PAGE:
What is Italy going to do with Silvio Berlusconi? At a recent gathering of foreign correspondents based in Italy- itself sharply criticized- in Paris, everyone agreed on one thing: the prime minister will never see the inside of a prison, though there are now four different judicial proceedings against him. Half the country is shocked at his nightly orgies, peopled with young (and apparently sometimes underage) girls, and a life that is far from conventional for a political leader. According to the WikiLeaks revelations, the US Embassy describes him as "incapable, vain [and] tired out by his parties and crazy nights." But it would be a mistake to believe that for these reasons he has lost all his popular appeal. This, in fact, is a story of two Italys.
On the 13th of this month, the Italian parliament enacted a law that shortens the period of prescription (statute of limitations) for crimes punishable by less than 10 years in prison, for those who have never previously been convicted. Thus the "Mills case," in which Berlusconi is facing trial under the charge of having bribed the British lawyer David Mills, which ought to have prescribed in autumn of this year, will do so in May, before the judicial proceedings have reached their end.
But this, in any case, was nothing new. Berlusconi has pushed through no less than 29 laws and rulings concerned with judicial immunity, by means of which he has avoided or emerged unscathed from 28 judicial proceedings against him. And the collateral damage of this new law- which will surely be ratified by the Senate- consists in the fact that thousands of cases will thus be shelved, and as many criminals go unpunished or victims left without reparations.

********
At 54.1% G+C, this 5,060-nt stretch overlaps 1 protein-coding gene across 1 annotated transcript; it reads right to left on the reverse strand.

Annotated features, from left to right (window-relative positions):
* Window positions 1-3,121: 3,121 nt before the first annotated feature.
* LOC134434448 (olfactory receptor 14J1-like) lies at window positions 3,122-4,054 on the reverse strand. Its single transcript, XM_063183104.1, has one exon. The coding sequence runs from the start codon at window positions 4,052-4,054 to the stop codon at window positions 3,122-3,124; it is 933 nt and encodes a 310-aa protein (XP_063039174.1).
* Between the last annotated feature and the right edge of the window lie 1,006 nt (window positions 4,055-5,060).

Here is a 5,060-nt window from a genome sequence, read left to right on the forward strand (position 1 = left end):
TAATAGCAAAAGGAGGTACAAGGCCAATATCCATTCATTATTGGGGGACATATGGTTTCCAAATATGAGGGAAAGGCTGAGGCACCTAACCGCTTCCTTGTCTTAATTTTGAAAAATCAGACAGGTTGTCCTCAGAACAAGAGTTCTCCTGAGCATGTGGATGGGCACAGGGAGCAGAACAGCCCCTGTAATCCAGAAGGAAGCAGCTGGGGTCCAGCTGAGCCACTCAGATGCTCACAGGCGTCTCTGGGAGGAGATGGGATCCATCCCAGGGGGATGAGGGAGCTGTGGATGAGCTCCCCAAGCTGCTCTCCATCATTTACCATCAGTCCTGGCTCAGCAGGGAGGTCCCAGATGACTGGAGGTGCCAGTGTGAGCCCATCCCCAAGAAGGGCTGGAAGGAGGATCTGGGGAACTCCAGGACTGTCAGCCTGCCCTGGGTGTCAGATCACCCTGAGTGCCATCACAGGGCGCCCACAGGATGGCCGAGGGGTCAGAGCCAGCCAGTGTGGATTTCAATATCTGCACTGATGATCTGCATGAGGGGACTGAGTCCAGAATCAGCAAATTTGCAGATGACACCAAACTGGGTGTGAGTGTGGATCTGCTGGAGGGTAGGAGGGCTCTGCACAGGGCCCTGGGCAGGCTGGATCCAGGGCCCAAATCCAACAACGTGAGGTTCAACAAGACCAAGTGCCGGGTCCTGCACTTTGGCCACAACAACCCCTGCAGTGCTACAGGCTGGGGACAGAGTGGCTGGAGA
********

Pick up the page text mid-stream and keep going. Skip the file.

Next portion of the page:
The Italian prime minister has run for election five times, winning on three occasions. He has never enjoyed a clear parliamentary majority, so that he has always needed the support of groups such as the radical-right party of Giancarlo Fini, which abandoned him last December, or the regionalist Liga Norte, with which his relations have always been turbulent. Half of Italy has seen in the business magnate's venal and expeditious style of government a salutary alternative to the ineffectual political haggling of the First Republic; but the other half, long before the leader gave grounds for the present accusations against him of juvenile prostitution in his midnight frolics, already abhorred the style of Berlusconi.
The rightist leader's long-term aim is to destroy the public image of the Italian justice system, and of the judges whom he terms the "cancer" of the Republic, who are supposedly conspiring to destroy him. And to this end he puts the parliamentary power above that of any court- at least, as long as he controls the parliament. How long this will be, will not be known until the next elections.